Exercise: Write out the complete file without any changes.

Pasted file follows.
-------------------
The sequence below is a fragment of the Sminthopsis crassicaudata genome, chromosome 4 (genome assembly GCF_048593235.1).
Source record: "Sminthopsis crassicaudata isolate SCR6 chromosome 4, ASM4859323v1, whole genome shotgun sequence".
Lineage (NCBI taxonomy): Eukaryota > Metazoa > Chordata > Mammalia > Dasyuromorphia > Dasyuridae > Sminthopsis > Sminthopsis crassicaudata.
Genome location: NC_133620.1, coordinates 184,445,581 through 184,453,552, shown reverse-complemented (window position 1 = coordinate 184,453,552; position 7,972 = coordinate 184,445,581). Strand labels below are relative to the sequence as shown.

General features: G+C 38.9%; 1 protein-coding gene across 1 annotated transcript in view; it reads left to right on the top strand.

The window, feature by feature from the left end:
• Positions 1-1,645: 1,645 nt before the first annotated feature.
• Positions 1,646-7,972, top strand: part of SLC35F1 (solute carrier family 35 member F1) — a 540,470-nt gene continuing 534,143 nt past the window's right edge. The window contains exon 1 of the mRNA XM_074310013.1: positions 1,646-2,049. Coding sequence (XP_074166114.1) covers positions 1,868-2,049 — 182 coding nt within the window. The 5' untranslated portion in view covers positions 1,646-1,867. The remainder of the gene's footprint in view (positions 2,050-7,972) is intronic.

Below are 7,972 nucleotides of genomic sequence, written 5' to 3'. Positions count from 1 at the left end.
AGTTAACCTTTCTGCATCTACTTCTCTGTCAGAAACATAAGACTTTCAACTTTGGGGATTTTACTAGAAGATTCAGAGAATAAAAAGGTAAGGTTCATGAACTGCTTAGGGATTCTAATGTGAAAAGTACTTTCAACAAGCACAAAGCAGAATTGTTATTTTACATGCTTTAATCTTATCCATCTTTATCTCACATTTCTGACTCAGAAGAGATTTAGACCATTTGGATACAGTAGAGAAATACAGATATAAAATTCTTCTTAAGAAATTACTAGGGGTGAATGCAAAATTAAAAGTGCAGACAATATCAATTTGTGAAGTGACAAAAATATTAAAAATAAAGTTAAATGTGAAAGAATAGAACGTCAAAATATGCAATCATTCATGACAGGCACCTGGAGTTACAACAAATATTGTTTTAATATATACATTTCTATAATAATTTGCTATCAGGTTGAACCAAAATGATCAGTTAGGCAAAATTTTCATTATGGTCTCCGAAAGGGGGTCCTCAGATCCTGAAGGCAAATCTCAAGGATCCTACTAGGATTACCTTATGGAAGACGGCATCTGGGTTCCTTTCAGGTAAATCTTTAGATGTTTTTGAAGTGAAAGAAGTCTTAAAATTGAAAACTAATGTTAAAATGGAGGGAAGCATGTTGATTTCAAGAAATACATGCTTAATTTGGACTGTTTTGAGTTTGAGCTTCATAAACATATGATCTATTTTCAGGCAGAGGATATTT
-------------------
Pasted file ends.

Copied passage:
The sequence below is a fragment of the Sminthopsis crassicaudata genome, chromosome 4 (genome assembly GCF_048593235.1).
Source record: "Sminthopsis crassicaudata isolate SCR6 chromosome 4, ASM4859323v1, whole genome shotgun sequence".
Lineage (NCBI taxonomy): Eukaryota > Metazoa > Chordata > Mammalia > Dasyuromorphia > Dasyuridae > Sminthopsis > Sminthopsis crassicaudata.
Genome location: NC_133620.1, coordinates 184,445,581 through 184,453,552, shown reverse-complemented (window position 1 = coordinate 184,453,552; position 7,972 = coordinate 184,445,581). Strand labels below are relative to the sequence as shown.

General features: G+C 38.9%; 1 protein-coding gene across 1 annotated transcript in view; it reads left to right on the top strand.

The window, feature by feature from the left end:
• Positions 1-1,645: 1,645 nt before the first annotated feature.
• Positions 1,646-7,972, top strand: part of SLC35F1 (solute carrier family 35 member F1) — a 540,470-nt gene continuing 534,143 nt past the window's right edge. The window contains exon 1 of the mRNA XM_074310013.1: positions 1,646-2,049. Coding sequence (XP_074166114.1) covers positions 1,868-2,049 — 182 coding nt within the window. The 5' untranslated portion in view covers positions 1,646-1,867. The remainder of the gene's footprint in view (positions 2,050-7,972) is intronic.

Below are 7,972 nucleotides of genomic sequence, written 5' to 3'. Positions count from 1 at the left end.
AGTTAACCTTTCTGCATCTACTTCTCTGTCAGAAACATAAGACTTTCAACTTTGGGGATTTTACTAGAAGATTCAGAGAATAAAAAGGTAAGGTTCATGAACTGCTTAGGGATTCTAATGTGAAAAGTACTTTCAACAAGCACAAAGCAGAATTGTTATTTTACATGCTTTAATCTTATCCATCTTTATCTCACATTTCTGACTCAGAAGAGATTTAGACCATTTGGATACAGTAGAGAAATACAGATATAAAATTCTTCTTAAGAAATTACTAGGGGTGAATGCAAAATTAAAAGTGCAGACAATATCAATTTGTGAAGTGACAAAAATATTAAAAATAAAGTTAAATGTGAAAGAATAGAACGTCAAAATATGCAATCATTCATGACAGGCACCTGGAGTTACAACAAATATTGTTTTAATATATACATTTCTATAATAATTTGCTATCAGGTTGAACCAAAATGATCAGTTAGGCAAAATTTTCATTATGGTCTCCGAAAGGGGGTCCTCAGATCCTGAAGGCAAATCTCAAGGATCCTACTAGGATTACCTTATGGAAGACGGCATCTGGGTTCCTTTCAGGTAAATCTTTAGATGTTTTTGAAGTGAAAGAAGTCTTAAAATTGAAAACTAATGTTAAAATGGAGGGAAGCATGTTGATTTCAAGAAATACATGCTTAATTTGGACTGTTTTGAGTTTGAGCTTCATAAACATATGATCTATTTTCAGGCAGAGGATATTT